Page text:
Not hot enough

Most of the time, I just want my food to have a little or a decent kick to it. Just enough to keep it interesting. This is the realm of the house hot sauce, or Cholula, or pickled jalapeños. The restaurant world is decently well equipped to satisfy this need.

However, on occasion, this is not enough. Sometimes I have a slightly masochistic desire to not just scratch my head, but also sweat and suck air and wave my hand uselessly in front of my lips. The need to eat the kind of meal that you have to gulp down five times faster than normal, and during which you must keep demanding refills of water, milk, yogurt, or just give me anything, damnit!

This is an itch that’s hard to scratch. The timing has to be right — if you’re out on a date, or having lunch with a client, or just trying to have any kind of conversation while you eat, then you must suspend your craving. Or if you’re in a hurry. Or if you don’t have a decent collection of rags and towels, or time for a shower. Or if you’re actually trying to savor the meal in question. If any of these things get in the way, you have to resignedly accept that perhaps this day is not the day to cry and wipe snot and wear an improvised tongue icepack.

But the problem is that, sometimes, none of those problems exist, and the stars are aligned and night is cool and …  and the meal just does not deliver. This is an incredibly frustrating experience that we’ve all had. It’s the feeling you get when you’re using the “nuclear” sauce like spaghetti sauce or when your side of green beans is smaller than your chili achaar, yet a few bites in you’ve already adjusted to the heat. There’s no more challenge, no more rush, no more pain. You’ve wiped a little sweat of your brow and sniffed a bit, but the food is just … not … hot enough.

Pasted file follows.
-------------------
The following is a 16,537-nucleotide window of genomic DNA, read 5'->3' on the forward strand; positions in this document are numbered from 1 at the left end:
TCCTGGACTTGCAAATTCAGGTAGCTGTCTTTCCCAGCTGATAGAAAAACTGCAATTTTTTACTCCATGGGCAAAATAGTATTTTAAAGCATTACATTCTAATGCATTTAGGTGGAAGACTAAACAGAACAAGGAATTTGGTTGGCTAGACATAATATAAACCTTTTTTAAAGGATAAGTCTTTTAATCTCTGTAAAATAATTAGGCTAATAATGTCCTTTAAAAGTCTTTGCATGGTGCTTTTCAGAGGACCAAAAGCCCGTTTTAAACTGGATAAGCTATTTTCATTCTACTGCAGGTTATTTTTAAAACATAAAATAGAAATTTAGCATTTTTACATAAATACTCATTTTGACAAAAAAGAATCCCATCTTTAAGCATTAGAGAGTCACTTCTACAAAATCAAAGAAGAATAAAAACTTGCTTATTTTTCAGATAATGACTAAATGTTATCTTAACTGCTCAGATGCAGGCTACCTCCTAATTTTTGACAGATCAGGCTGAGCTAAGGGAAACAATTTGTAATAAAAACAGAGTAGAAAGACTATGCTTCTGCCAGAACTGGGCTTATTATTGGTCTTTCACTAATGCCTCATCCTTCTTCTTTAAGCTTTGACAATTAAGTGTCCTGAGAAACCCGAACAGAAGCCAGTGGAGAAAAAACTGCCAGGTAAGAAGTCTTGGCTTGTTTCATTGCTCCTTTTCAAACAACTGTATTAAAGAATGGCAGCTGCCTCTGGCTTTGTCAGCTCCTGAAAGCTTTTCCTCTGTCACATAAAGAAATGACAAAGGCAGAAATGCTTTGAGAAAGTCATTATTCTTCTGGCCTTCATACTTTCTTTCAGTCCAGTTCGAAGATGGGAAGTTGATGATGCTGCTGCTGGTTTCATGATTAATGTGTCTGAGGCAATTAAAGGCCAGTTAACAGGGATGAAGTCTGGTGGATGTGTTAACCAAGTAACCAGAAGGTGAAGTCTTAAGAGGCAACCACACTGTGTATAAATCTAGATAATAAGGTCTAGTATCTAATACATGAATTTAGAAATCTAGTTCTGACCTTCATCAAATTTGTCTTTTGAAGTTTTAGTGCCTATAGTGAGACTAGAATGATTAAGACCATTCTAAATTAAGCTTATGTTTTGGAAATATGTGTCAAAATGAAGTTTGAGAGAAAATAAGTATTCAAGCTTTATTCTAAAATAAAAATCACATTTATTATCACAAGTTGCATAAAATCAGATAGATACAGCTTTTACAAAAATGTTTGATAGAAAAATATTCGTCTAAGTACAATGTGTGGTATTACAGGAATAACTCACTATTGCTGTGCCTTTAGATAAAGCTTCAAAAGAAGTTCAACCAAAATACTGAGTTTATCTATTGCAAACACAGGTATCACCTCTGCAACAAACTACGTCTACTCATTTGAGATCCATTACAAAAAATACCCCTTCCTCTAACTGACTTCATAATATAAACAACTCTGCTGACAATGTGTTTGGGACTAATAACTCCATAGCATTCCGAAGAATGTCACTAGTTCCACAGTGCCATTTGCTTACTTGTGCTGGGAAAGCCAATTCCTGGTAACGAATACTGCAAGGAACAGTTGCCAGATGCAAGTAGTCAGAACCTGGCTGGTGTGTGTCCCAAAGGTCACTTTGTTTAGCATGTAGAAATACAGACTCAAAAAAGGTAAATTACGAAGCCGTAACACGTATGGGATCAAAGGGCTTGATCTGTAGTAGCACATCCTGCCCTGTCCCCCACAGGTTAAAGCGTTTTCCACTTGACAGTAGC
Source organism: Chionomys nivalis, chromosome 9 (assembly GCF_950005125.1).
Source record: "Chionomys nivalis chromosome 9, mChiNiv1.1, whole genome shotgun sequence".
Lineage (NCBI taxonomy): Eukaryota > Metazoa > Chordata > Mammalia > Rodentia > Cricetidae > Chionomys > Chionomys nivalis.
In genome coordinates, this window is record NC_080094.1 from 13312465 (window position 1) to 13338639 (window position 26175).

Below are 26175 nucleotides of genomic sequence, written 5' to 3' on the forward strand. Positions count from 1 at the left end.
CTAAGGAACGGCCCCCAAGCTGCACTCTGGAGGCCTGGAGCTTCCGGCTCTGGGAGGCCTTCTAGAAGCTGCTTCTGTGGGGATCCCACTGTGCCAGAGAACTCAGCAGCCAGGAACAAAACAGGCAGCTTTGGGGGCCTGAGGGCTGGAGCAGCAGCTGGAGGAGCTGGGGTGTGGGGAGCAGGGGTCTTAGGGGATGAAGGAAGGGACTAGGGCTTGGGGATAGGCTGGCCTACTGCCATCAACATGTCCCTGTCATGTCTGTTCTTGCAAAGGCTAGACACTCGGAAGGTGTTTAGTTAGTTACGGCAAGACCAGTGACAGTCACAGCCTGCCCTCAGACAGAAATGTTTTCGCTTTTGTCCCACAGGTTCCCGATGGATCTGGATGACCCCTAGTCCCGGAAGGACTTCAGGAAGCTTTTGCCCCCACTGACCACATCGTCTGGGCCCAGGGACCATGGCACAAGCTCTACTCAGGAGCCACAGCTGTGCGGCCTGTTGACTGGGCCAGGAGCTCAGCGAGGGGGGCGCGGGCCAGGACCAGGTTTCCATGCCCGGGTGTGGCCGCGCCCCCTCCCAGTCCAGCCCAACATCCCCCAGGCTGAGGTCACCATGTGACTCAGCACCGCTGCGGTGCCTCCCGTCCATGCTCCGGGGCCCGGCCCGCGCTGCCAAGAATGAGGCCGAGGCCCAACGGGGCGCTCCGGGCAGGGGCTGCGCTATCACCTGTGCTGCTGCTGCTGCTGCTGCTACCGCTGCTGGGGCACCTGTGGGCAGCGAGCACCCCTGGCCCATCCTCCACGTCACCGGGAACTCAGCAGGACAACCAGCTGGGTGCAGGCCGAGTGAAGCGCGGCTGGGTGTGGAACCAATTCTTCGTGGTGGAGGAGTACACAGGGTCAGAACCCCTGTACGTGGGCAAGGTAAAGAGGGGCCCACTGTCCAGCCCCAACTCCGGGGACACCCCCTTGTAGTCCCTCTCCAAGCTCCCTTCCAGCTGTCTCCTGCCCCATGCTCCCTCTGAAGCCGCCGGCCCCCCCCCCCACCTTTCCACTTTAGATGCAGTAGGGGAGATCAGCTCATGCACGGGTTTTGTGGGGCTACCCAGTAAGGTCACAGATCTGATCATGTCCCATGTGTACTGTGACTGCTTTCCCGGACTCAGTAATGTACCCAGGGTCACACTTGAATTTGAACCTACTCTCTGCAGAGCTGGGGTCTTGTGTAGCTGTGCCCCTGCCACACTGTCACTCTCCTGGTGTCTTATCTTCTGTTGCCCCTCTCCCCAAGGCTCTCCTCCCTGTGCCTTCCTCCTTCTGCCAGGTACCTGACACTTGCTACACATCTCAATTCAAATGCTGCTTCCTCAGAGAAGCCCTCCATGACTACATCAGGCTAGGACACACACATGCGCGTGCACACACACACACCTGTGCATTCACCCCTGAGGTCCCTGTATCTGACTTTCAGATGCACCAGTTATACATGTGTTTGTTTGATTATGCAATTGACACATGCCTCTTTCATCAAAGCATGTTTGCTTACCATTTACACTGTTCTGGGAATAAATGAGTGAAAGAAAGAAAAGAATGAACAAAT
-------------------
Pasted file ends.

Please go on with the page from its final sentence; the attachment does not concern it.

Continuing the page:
And although this is just a ridiculous drawn out metaphor, it actually is also true in a literal sense. So if you have any tips for me on how to get this type of fix — without the spiciness that requires hospitalization or that burns your lips for hours afterwards or that gives you stomach ulcers for days — then let me know.

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3 comments

  1. Andrew

    Try combining a normally spicy meal with ginger tea. Ginger can greatly enhance spiciness, particularly in Thai food. My biggest culinary mistake was pairing an exceptionally strong ginger tea with green curry at a work lunch!

  2. Onne

    I’ve recently had an experience with alcohol that I was reminded of from this post. It was more of a “how do you let go and enjoy without letting things go too far” kind of experience. Enjoying the thrill of the moment and letting the experience draw you out of logic and into free flowing feeling without getting caught in the undertow of reality and getting dragged out to sea.

    Two sides of the same dilemma, where is the balance? How do you find the perfect balance? In the past my response would be, slowly push the envelope until you find the right spot, but recently it’s been more like, go crazy until your toe is over the line then inch backwards and apologize lightheartedly. Either way works depending on your personality type, but both require observation and drive. Sounds like you need a little push, (either that or a wingman) my friend.

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